Like other electrophilic reactions of benzene, this intermediate also losses proton in the presence of base. Here bisulphate ion acts as base and form benzenesulfonate ion. Later protonation on the presence of $H_3O^+$ ion results the formation of benzenesulfonic acid.

## Benzenesulfonic Acid to Phenol

The conversion of bezenesulfonic acid to phenol is an important synthetic reaction for the preparation of phenols. It is one of the industrial methods for the preparation of phenols.  Benenesulfonic acid reacts with sodium hydroxide (NaOH) at 300-350 $^{\circ}$C results the formation of phenoxide ion which further acidified to form phenol. The reaction follows addition-elimination mechanism. Here $SO_3^{-2}$ acts as the leaving group. The pyrolysis of the sodium salt of benzene sulfonic acid is also known as the Dow process. The reaction involves reaction of benzenesulfonic acid with aqueous sodium hydroxide to form sodium salt of benzenesulfonic acid. Further fusion with solid sodium hydroxide at a high temperature forms sodium phenoxide. Acidification of sodium phenoxide forms phenol.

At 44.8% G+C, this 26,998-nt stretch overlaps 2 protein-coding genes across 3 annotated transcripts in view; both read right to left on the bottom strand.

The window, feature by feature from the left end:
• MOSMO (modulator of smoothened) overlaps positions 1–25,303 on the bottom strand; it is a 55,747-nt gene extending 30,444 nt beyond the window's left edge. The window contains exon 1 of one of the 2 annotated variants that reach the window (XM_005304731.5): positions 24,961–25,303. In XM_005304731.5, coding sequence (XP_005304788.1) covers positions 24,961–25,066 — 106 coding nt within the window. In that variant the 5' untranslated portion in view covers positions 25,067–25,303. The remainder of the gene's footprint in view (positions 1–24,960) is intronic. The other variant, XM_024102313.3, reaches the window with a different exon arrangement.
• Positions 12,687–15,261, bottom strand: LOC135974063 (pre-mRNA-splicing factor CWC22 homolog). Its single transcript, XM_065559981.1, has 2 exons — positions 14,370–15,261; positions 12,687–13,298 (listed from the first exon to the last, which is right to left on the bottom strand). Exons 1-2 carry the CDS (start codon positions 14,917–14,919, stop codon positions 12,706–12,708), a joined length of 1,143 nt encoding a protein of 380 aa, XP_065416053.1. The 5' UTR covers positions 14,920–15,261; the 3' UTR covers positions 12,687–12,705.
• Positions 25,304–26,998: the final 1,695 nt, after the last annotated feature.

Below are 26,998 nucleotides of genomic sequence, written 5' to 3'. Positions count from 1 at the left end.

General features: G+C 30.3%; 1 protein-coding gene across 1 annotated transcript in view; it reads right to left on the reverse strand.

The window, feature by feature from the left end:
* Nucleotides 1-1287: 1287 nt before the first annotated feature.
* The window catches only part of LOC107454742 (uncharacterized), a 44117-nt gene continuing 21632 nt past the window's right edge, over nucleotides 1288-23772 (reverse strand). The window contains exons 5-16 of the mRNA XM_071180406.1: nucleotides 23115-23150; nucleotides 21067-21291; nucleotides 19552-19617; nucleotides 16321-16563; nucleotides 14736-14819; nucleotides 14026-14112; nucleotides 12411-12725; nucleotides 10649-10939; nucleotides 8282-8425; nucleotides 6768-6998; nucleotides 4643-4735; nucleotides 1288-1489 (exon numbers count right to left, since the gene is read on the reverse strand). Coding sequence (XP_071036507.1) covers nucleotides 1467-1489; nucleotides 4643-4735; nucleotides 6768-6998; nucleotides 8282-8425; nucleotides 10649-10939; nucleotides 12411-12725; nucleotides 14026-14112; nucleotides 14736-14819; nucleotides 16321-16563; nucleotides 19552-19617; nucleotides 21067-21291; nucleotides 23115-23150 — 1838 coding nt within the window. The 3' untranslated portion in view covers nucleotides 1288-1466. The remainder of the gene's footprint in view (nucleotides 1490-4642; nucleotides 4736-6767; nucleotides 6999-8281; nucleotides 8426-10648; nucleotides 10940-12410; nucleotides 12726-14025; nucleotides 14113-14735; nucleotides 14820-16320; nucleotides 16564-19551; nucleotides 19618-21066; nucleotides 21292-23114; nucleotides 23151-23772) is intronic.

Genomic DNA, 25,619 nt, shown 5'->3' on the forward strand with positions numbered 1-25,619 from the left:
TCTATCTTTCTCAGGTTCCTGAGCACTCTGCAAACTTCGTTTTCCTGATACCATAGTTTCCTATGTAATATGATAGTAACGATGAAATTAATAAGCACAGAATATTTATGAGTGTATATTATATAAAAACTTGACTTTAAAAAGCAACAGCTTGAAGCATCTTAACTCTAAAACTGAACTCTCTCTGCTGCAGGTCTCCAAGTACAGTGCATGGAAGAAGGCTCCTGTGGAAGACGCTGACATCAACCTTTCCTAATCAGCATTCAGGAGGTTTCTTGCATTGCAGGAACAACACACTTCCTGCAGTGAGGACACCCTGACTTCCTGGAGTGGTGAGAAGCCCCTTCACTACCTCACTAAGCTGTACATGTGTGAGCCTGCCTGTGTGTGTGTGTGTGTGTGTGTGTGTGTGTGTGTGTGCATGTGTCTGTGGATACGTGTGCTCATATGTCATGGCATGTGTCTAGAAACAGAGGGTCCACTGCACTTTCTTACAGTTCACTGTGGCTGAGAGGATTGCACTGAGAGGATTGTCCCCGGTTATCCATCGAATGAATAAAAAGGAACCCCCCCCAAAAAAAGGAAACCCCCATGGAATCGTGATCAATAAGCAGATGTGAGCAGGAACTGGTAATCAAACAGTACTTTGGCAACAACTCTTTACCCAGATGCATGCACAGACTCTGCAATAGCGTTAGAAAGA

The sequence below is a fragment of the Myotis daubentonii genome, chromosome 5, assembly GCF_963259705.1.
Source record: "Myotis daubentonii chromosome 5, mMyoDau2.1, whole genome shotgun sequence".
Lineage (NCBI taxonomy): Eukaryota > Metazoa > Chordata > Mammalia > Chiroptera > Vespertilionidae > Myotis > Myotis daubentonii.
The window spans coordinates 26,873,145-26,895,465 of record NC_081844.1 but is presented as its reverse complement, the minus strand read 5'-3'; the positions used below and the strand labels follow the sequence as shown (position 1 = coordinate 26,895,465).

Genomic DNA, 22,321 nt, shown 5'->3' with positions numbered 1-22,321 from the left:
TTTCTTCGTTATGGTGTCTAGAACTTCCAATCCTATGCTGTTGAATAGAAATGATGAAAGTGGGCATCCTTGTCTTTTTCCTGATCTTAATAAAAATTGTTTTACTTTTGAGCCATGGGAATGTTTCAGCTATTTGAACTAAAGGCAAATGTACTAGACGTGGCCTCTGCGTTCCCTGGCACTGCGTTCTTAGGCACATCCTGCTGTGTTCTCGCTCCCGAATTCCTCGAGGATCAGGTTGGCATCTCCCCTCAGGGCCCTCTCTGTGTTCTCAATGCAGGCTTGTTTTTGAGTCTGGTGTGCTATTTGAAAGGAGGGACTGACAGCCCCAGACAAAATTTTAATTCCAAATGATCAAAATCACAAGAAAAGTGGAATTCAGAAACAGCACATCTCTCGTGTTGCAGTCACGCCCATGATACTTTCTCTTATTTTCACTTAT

## Nitration of Benzenesulfonic Acid

The orientation effect of a substituent on benzene ring determines the position of coming electrophile in substitution reactions. The electrophile can attach at ortho, para and meta-position which depends on inductive and mesomeric effect of substituent.

The substituents with positive inductive effect (+I) and positive mesomeric (+M) effect are ortho-para directing groups as coming electrophile attached on ortho and para position of aromatic compound. They are electron donating groups like –$OH$, -$NH_2$, -$CH_3$ etc. It can be explained with the help of resonance structure in which ortho and para-positions will more electronegative compare to meta-position.